D.A.D.: Not My Blood, But a Child of My Heart
This week's parenting column finds Mendham-Chester Patch editor Russ Crespolini reflecting on parent/child relationships where no biological bond exists.
Editor's Note: This column was written in the early morning hours of Saturday June 9.
My boy graduated high school tonight.
I watched this 17-year-old kid, who I remember holding when he was brought home from the hospital, who I took to see midnight movies and exposed to entirely too much junk food and inappropriate humor, take his diploma and scholarship from Pope John High School tonight in Sparta.
As someone who deals with words for a living, I honestly cannot express how it felt to watch this strong, proud man walk down the aisle about to start on the next part of his journey.
This once awkward child with thin skin who earned the nickname "Mad" because he pouted so much is now a confident track star who towers over me and is leaving at the end of this summer for the College of New Jersey.
I see so many of my mannerisms and reactions in him when we share a meal or talk about life's challenges I wonder if I haven't permanently warped him.
Did I mention he won a scholarship too?
The feeling of pride I felt as I watched him tonight was indescribable. I thought I was going to burst. And I suppose most father's feel that way about their sons.
However, in this case, the child in question is not biologically mine.
Let me backtrack about 18 years. Growing up in Flanders I had these incredible neighbors and close family friends. Brad and Janet were their names and they had a young son named Kevin. Brad was a police officer and one of the coolest guys I ever met. Even for a 17-year-old like me, Brad was just a great guy to be around. Kevin was four when little Jon appeared on the scene and Brad was working for the Morris County Prosecutor's Office as an investigator.
(I still remember Brad being on television as part of the arresting team after the Exxon executive was kidnapped from his driveway.)
And then, as life often does...it shows you how unfair it can be in the cruelest of ways. Brad died, leaving behind two boys and a wife and a doofus of a teenage neighbor who wanted to help (me).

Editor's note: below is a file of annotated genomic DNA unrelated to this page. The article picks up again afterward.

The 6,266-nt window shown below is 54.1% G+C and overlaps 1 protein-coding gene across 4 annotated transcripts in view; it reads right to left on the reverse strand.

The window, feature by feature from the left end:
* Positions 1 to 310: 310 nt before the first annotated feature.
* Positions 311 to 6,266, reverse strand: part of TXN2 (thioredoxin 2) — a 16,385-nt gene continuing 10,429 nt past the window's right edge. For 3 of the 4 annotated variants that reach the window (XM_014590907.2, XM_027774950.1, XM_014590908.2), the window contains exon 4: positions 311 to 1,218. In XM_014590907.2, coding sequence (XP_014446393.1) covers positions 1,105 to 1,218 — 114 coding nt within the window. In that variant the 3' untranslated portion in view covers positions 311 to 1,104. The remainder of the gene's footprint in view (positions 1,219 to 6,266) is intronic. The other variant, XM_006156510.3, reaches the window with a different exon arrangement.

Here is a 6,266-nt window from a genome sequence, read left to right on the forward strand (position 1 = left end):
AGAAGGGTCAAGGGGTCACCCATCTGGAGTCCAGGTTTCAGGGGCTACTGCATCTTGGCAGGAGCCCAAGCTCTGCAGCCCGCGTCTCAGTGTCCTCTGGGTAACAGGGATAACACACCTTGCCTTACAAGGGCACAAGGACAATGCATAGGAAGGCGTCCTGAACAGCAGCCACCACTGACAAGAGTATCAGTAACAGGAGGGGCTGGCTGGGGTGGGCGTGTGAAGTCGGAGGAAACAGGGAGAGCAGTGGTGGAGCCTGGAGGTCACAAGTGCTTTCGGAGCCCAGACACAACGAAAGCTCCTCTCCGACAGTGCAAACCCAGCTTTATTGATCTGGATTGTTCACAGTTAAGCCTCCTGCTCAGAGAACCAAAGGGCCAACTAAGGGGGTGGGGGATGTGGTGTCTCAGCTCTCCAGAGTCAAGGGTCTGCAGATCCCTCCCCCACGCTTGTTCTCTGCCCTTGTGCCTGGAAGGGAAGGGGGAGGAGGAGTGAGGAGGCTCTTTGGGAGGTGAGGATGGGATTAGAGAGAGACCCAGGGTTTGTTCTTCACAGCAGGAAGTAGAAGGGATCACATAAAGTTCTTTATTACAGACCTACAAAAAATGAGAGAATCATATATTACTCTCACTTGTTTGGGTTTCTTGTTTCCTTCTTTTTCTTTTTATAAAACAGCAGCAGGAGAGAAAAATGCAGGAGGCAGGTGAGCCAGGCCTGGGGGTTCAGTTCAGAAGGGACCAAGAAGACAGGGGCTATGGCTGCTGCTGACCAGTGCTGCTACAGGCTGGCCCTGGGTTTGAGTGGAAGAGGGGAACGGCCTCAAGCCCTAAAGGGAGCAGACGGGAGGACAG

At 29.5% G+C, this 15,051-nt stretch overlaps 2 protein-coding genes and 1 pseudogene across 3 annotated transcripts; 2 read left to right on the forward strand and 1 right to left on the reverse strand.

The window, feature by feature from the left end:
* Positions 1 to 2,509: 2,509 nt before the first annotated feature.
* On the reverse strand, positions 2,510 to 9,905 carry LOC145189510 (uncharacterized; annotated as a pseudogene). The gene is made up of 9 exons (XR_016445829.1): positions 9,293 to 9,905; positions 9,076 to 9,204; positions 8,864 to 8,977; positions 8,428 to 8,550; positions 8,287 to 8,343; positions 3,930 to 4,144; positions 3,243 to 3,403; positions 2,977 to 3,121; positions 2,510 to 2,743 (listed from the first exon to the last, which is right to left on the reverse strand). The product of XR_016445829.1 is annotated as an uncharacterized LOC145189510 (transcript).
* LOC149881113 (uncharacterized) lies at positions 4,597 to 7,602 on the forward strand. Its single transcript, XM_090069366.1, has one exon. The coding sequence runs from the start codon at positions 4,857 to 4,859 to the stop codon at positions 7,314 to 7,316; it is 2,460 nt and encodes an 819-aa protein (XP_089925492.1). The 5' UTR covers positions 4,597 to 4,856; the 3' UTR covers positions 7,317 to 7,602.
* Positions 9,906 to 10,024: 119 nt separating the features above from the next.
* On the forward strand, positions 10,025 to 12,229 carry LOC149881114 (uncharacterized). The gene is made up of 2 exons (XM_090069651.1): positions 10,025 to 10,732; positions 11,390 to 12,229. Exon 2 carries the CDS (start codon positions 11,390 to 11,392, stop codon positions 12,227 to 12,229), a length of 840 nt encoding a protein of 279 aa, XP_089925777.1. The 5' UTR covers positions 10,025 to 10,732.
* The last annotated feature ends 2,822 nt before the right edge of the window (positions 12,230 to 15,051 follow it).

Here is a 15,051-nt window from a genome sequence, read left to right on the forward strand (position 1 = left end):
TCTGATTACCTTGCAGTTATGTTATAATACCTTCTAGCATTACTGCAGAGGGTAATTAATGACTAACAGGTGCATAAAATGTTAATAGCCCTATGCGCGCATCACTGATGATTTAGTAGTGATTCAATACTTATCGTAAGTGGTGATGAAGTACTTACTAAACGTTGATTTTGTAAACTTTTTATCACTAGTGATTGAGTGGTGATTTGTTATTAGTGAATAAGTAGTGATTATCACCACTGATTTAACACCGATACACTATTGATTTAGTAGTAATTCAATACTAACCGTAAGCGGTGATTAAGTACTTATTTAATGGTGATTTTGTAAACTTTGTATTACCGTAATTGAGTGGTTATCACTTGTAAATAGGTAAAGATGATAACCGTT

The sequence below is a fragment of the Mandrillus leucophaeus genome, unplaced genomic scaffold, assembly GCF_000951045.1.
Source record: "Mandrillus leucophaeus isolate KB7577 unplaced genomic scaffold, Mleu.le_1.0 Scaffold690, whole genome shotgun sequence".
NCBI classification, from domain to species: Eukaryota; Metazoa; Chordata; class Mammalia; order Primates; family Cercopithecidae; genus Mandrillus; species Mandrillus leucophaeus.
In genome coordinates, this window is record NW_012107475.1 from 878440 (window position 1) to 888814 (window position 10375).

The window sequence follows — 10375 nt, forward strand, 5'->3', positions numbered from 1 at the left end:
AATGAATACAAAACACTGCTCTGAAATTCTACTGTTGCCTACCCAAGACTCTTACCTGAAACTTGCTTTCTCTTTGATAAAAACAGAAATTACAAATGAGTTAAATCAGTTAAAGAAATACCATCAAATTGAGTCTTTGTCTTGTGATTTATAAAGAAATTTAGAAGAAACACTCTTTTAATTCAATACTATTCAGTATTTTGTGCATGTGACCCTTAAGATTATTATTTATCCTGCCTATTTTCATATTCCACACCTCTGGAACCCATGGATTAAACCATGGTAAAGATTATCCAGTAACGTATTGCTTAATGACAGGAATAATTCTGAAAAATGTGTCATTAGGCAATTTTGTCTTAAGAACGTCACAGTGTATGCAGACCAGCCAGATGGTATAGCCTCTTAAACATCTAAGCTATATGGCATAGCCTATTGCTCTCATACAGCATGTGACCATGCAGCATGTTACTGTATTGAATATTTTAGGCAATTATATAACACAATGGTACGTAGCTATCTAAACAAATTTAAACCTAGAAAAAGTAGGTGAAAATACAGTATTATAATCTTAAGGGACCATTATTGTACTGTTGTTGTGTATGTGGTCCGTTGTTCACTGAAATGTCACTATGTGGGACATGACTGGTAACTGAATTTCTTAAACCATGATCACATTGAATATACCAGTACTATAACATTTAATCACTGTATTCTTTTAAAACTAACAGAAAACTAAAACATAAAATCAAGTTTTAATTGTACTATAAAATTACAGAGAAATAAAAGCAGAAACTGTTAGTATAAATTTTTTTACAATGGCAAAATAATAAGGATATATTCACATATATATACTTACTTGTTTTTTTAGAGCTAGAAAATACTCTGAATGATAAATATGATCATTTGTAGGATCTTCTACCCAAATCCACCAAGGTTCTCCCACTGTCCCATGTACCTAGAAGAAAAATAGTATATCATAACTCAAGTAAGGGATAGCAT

I am blessed with a little sister in my life, but no brothers. So, I always felt the relationship I was forming with these boys was like that of an older brother.
Now, I also must say that my influence came in bursts when I was home from college and when I was around after work. Their mother, Janet, did all of the heavy lifting and she did it virtually alone. She is the hero in this story. The rides to practice, the activities, the family meals and vacations. But my meager contributions continued over the years.
Kevin's story took a turn best left to another column and I am hoping he finds his way through those issues. I know I will be waiting on the other side for him if he does.
Today is about Jon.
As I said before I had always assumed the feelings I developed for Jon were that of an older brother. And then my wife and I had my daughter, Natalie. And in that instant I realized that I loved Jon no less than I loved my little girl. There was nothing I would not do for him. No sacrifice I wouldn't make. No lengths I wouldn't go to protect him.
He was just every bit as much my child as she was. And that was something I was never going to change. And something I would never want to.
So as I sit here tonight, thinking about my boy, I think about the talks about women and the driving lessons (and his impending court date for a moving violation!) and the IMAX movies and late night video games and college strategy sessions. I think about hilarious youtube clips and inside jokes and watching him bridge our generational divide. I think about the remarkable man he has grown into.
Whatever I brought into his life, he has repaid tenfold. He is the kind of kid anyone would be privledged to call their own.
He is already a better man than I could ever hope to be. And when he goes to school in the fall, he is going to be studying criminal justice, to follow in his biological father's footsteps.
Judging by the lengths of his strides now he will soon surpass all father figures in his life.
Watching Brad with his children left a lasting impresson on the kind of father I someday hoped to be. I would never say that I in any way replaced Brad. That sort of thing just wouldn't be possible. He was an amazing father, who adored his children. But I would like to think that I did right by his boys. Or, our boys, as I have come to think of them.
So as I finish this column I want to ask you folks about a mentor, or an aunt or uncle or coach. A parental relationship that transcended bloodlines. It might even be a foster parent or an adoptive one. Maybe you had a godparent who helped make you who you are. Or maybe you are now reaching out to a child in your life who needs guidance.
I want to hear from those of you who ARE children of the heart and those who HAVE children of the heart in their lives.
I know my story isn't the only one out there, and I can't wait to read yours.
My son graduated high school tonight.
And I am as proud as any father has ever been.
Love you, Jon.